The 50s was also the decade of a burgeoning sexual culture for Americans. Objectification and sexualization of women became a commonly recurring theme in popular culture, and in many cases, sexuality was commercialized. However, this media that sexualized women and emphasized their beauty was predominantly aimed at the male populace. The first issue of Playboy Magazine was released in December of 1953, featuring Marilyn Monroe on the cover. Many of these new “girlie” magazines became quite popular in the 50s, a reflection of the postwar movement of sexual liberalism. This new and more relaxed attitude towards sexuality was also apparent in many films of the 50s, which continued to push the boundaries of the Hays Code with their sexual themes. In most cases, sexualizing women was a matter of appealing to the male gaze, and women were expected to keep up appearances not for themselves, but to please men and attract a husband. In Ferdinand Lundbergs Modern Woman— a widely accepted piece at the time — he states that “it is natural to girls, part of their developing narcissism, to feel physical beauty as an attribute especially theirs and especially valued”.[5]Women were held to high standards of outward appearance, and were viewed by men as objects of beauty, mere pretty things to be obtained.

Billy Wilder’s 1959 film, Some Like It Hot, was unprecedented for its time. It featured cultural taboos such as crossdressing and homosexual subtexts, and addressed themes of gender and sexuality with an approach unlike any films that came before. The movie, which takes place in the prohibition days of 1929, begins with a chase scene. Members of the mob are seen evading the police en route to their speakeasy, which is unsuccessfully disguised as a funeral parlor. This illegal bar is where the two male protagonists are introduced. Joe, an impulsive and flirtatious saxophone player, and Jerry, a sensible double-bass player. The two musicians and close friends find themselves out of jobs when the speakeasy is busted, and matters only worsen when they find themselves witnesses to a mob hit. If they want to survive, they have to get out of town, and without delay. Their only option is to take a job with an all-girls band headed to Florida, which means they must disguise themselves as women. This twist, completely distinct for the decade, allows the film to offer a unique statement. Throughout the film, viewers experience the reality of living as a 50s woman, through the eyes of a man.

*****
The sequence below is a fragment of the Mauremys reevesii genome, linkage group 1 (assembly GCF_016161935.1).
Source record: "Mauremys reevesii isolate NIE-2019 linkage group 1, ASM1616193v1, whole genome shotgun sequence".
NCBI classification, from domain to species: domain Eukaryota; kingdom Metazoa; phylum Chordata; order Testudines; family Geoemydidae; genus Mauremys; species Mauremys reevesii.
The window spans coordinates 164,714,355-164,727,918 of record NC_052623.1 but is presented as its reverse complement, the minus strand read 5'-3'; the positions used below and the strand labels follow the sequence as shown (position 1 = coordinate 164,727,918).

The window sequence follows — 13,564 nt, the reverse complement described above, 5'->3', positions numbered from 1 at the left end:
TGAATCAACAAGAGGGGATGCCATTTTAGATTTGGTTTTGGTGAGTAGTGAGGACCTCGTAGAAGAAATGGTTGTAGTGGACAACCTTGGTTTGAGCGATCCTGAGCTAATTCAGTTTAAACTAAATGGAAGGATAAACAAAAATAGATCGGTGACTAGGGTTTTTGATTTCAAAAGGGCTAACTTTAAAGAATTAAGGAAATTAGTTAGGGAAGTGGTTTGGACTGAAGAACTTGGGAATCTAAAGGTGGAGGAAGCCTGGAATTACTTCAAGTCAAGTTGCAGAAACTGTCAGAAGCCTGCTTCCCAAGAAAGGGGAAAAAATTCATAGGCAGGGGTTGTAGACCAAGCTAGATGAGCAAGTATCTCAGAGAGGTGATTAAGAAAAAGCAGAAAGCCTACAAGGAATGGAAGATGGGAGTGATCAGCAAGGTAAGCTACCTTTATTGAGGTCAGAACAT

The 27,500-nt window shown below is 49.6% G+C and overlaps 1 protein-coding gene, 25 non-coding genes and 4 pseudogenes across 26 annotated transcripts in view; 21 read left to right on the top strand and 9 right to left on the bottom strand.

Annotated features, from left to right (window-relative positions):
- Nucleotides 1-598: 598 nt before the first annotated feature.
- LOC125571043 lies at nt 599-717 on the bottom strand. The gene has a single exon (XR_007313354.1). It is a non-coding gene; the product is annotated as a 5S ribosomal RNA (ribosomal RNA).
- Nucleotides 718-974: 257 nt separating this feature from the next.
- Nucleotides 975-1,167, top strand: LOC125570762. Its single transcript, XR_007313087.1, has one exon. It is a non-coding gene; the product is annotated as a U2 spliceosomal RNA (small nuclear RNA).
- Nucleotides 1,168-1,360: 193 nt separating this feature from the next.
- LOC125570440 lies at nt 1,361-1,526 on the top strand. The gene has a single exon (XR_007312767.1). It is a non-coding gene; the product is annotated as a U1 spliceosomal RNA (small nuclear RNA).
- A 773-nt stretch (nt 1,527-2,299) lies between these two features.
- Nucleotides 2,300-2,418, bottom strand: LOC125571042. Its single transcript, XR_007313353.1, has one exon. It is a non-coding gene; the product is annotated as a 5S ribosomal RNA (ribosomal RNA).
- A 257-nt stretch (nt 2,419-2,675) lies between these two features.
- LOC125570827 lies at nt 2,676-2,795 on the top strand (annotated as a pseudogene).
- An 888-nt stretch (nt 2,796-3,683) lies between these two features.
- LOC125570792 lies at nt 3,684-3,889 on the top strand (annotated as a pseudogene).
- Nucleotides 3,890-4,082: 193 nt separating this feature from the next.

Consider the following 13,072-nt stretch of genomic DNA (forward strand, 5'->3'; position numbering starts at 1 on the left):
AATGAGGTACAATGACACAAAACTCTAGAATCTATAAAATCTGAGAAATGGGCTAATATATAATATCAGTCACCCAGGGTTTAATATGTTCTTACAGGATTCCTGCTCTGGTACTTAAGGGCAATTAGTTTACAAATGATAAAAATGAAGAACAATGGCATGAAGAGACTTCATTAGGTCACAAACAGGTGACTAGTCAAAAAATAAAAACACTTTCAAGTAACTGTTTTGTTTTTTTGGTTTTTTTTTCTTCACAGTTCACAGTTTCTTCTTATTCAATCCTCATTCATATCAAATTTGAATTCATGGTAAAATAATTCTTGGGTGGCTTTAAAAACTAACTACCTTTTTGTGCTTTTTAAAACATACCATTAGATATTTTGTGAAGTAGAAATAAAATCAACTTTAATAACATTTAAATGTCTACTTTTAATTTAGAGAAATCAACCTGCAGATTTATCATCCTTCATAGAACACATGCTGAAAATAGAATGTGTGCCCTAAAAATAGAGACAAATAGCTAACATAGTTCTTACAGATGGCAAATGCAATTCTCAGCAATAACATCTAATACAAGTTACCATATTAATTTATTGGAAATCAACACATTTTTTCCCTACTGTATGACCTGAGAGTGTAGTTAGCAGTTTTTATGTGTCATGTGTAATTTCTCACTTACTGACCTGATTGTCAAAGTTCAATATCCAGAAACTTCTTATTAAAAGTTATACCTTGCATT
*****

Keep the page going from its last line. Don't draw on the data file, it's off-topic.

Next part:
When Joe and Jerry become Josephine and Daphne, they are surprised by the struggles they face in their female roles. When donning their female garb for the first time, Jerry is shocked by the discomfort of the clothing. Of his heels, he remarks, “How do they walk in these things?”, and complains of his dress that “It is so drafty! They must be catching cold all the time”.[6]Finally, commenting on his short skirt, he laments, “I feel naked. I feel like everybody’s staring at me”.[7]Jerry is taken aback by the discomforts of being a woman that he had not even anticipated. When they board the train and meet the other girls in the band,one of the girls encourages Joe and Jerry to “take off their corsets and get comfortable”. Jerry is quick to respond that he doesn’t wear one, and the girl responds in surprise, “Don’t you bulge?”.5The two protagonists are quickly exposed to the reality of the beauty standards impressed upon women, including uncomfortable heels, drafty skirts in the middle of the frosty winter, and disagreeable corsets that pinch their waists into form.

Some Like It Hotalso offers many examples of male gaze, showing how men perceived women as sexual objects. When Jerry and Joe join the girls band, they meet the female protagonist of the movie, Sugar Kane, played by Marilyn Monroe. Marilyn’s character, much like the actor herself, is the epitome of the 50s glamour girl. When Sugar is first shown on screen, sultry jazz music marks her introduction, and as she walks down the train platform, the camera pans up her backside, focusing on her rear for a full five seconds. As she passes by, even the train reacts to her presence, blowing out steam in what almost seems like a catcall. Both Joe and Jerry are entranced by her, and much of the movie revolves around their competing for her affection and sexual favor. At one point, during a discussion between Sugar and Joe, Sugar remarks that even she doesn’t think she’s very bright. Joe responds, eyeing her body, that “Brains aren’t everything”.[8]In the end, Joe deceives Sugar to get her to have sex with him, making her believe that he owns a yacht and is the millionaire inheritor of Shell Oil. Rather than respecting her as a person, Joe sees Sugar as merely an object of beauty to be obtained, and he will go to any length of duplicity to manipulate her into giving him what he wants. Sugar, on the other hand, is hunting for a wealthy man to make her husband, so long as “he has a yacht and his own private railroad car”.[9]This materialistic portrayal of Sugar’s search for a husband reflects the societal values of the time, with a woman’s purpose being to find a husband and a man’s purpose as being the provider. When the Society Syncopators arrive at the Seminole-Ritz Hotel, they are immediately ogled by a group of elderly men sitting on the front porch. As they disembark their bus and make their way into the building, the men eye them over and size them up, reacting as if shiny new toys had just arrived on their doorstep. Throughout the film, this behavior towards women is proven to be anything but out of the ordinary.